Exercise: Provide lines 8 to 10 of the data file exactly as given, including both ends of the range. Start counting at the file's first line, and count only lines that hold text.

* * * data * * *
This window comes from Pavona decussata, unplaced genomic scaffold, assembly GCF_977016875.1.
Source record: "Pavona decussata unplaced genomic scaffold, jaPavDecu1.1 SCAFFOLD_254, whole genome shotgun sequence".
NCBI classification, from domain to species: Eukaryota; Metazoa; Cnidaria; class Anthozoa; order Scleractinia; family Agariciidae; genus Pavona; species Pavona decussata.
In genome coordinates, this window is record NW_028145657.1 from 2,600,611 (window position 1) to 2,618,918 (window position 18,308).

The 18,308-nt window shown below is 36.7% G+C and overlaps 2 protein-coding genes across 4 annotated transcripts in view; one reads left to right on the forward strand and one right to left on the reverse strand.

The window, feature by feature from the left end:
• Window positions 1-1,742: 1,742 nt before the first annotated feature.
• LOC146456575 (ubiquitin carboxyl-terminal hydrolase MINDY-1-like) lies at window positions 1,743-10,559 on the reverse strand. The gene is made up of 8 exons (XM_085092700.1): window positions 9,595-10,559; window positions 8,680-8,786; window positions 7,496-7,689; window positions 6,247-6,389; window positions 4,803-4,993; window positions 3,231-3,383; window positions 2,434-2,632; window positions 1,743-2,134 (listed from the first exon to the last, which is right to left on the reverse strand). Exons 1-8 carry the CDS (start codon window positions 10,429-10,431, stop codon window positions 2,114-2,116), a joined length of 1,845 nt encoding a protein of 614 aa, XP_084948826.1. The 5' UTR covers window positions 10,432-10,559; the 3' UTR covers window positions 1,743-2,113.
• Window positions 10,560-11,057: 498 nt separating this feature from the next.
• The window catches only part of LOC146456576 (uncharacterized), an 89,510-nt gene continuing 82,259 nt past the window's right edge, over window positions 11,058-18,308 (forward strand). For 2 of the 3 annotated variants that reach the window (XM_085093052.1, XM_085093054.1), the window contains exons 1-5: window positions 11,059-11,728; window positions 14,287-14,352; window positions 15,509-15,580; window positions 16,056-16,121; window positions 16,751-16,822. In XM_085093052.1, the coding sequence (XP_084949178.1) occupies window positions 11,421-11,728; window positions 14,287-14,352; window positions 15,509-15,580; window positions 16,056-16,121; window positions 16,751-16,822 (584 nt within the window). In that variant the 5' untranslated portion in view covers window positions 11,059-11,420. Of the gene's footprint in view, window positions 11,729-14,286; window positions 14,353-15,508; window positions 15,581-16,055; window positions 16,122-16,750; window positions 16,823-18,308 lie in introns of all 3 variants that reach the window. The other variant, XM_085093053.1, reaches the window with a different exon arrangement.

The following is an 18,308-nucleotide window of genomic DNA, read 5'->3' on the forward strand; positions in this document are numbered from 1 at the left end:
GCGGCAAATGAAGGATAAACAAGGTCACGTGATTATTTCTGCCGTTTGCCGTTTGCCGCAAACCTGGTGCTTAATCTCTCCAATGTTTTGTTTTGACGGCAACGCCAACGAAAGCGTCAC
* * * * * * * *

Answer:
• LOC146456575 (ubiquitin carboxyl-terminal hydrolase MINDY-1-like) lies at window positions 1,743-10,559 on the reverse strand. The gene is made up of 8 exons (XM_085092700.1): window positions 9,595-10,559; window positions 8,680-8,786; window positions 7,496-7,689; window positions 6,247-6,389; window positions 4,803-4,993; window positions 3,231-3,383; window positions 2,434-2,632; window positions 1,743-2,134 (listed from the first exon to the last, which is right to left on the reverse strand). Exons 1-8 carry the CDS (start codon window positions 10,429-10,431, stop codon window positions 2,114-2,116), a joined length of 1,845 nt encoding a protein of 614 aa, XP_084948826.1. The 5' UTR covers window positions 10,432-10,559; the 3' UTR covers window positions 1,743-2,113.
• Window positions 10,560-11,057: 498 nt separating this feature from the next.
• The window catches only part of LOC146456576 (uncharacterized), an 89,510-nt gene continuing 82,259 nt past the window's right edge, over window positions 11,058-18,308 (forward strand). For 2 of the 3 annotated variants that reach the window (XM_085093052.1, XM_085093054.1), the window contains exons 1-5: window positions 11,059-11,728; window positions 14,287-14,352; window positions 15,509-15,580; window positions 16,056-16,121; window positions 16,751-16,822. In XM_085093052.1, the coding sequence (XP_084949178.1) occupies window positions 11,421-11,728; window positions 14,287-14,352; window positions 15,509-15,580; window positions 16,056-16,121; window positions 16,751-16,822 (584 nt within the window). In that variant the 5' untranslated portion in view covers window positions 11,059-11,420. Of the gene's footprint in view, window positions 11,729-14,286; window positions 14,353-15,508; window positions 15,581-16,055; window positions 16,122-16,750; window positions 16,823-18,308 lie in introns of all 3 variants that reach the window. The other variant, XM_085093053.1, reaches the window with a different exon arrangement.